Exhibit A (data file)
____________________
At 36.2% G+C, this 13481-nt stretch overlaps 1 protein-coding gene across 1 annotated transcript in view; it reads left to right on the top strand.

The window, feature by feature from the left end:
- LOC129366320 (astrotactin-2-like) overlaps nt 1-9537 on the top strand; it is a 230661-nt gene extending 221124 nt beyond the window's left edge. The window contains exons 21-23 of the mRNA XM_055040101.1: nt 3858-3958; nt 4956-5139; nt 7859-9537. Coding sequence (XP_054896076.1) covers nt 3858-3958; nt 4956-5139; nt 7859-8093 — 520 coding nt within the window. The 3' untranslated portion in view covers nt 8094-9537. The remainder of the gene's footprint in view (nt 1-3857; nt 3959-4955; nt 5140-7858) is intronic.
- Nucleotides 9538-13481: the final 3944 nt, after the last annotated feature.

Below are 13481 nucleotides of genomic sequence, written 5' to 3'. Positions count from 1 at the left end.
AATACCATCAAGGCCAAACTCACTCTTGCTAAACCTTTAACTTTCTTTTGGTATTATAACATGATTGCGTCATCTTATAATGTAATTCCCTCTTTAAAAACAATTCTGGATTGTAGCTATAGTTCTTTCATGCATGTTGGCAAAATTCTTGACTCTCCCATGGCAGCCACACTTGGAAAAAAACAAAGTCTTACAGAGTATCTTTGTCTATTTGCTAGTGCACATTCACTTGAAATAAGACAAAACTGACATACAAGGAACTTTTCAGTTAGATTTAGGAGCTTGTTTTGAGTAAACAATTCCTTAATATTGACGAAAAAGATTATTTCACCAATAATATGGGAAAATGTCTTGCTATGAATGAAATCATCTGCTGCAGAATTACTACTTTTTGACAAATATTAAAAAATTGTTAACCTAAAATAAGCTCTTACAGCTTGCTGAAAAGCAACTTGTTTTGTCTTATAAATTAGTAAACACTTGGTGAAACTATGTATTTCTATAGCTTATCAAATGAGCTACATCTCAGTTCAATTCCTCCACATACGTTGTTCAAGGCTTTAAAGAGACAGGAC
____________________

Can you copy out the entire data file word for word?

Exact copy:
At 36.2% G+C, this 13481-nt stretch overlaps 1 protein-coding gene across 1 annotated transcript in view; it reads left to right on the top strand.

The window, feature by feature from the left end:
- LOC129366320 (astrotactin-2-like) overlaps nt 1-9537 on the top strand; it is a 230661-nt gene extending 221124 nt beyond the window's left edge. The window contains exons 21-23 of the mRNA XM_055040101.1: nt 3858-3958; nt 4956-5139; nt 7859-9537. Coding sequence (XP_054896076.1) covers nt 3858-3958; nt 4956-5139; nt 7859-8093 — 520 coding nt within the window. The 3' untranslated portion in view covers nt 8094-9537. The remainder of the gene's footprint in view (nt 1-3857; nt 3959-4955; nt 5140-7858) is intronic.
- Nucleotides 9538-13481: the final 3944 nt, after the last annotated feature.

Below are 13481 nucleotides of genomic sequence, written 5' to 3'. Positions count from 1 at the left end.
AATACCATCAAGGCCAAACTCACTCTTGCTAAACCTTTAACTTTCTTTTGGTATTATAACATGATTGCGTCATCTTATAATGTAATTCCCTCTTTAAAAACAATTCTGGATTGTAGCTATAGTTCTTTCATGCATGTTGGCAAAATTCTTGACTCTCCCATGGCAGCCACACTTGGAAAAAAACAAAGTCTTACAGAGTATCTTTGTCTATTTGCTAGTGCACATTCACTTGAAATAAGACAAAACTGACATACAAGGAACTTTTCAGTTAGATTTAGGAGCTTGTTTTGAGTAAACAATTCCTTAATATTGACGAAAAAGATTATTTCACCAATAATATGGGAAAATGTCTTGCTATGAATGAAATCATCTGCTGCAGAATTACTACTTTTTGACAAATATTAAAAAATTGTTAACCTAAAATAAGCTCTTACAGCTTGCTGAAAAGCAACTTGTTTTGTCTTATAAATTAGTAAACACTTGGTGAAACTATGTATTTCTATAGCTTATCAAATGAGCTACATCTCAGTTCAATTCCTCCACATACGTTGTTCAAGGCTTTAAAGAGACAGGAC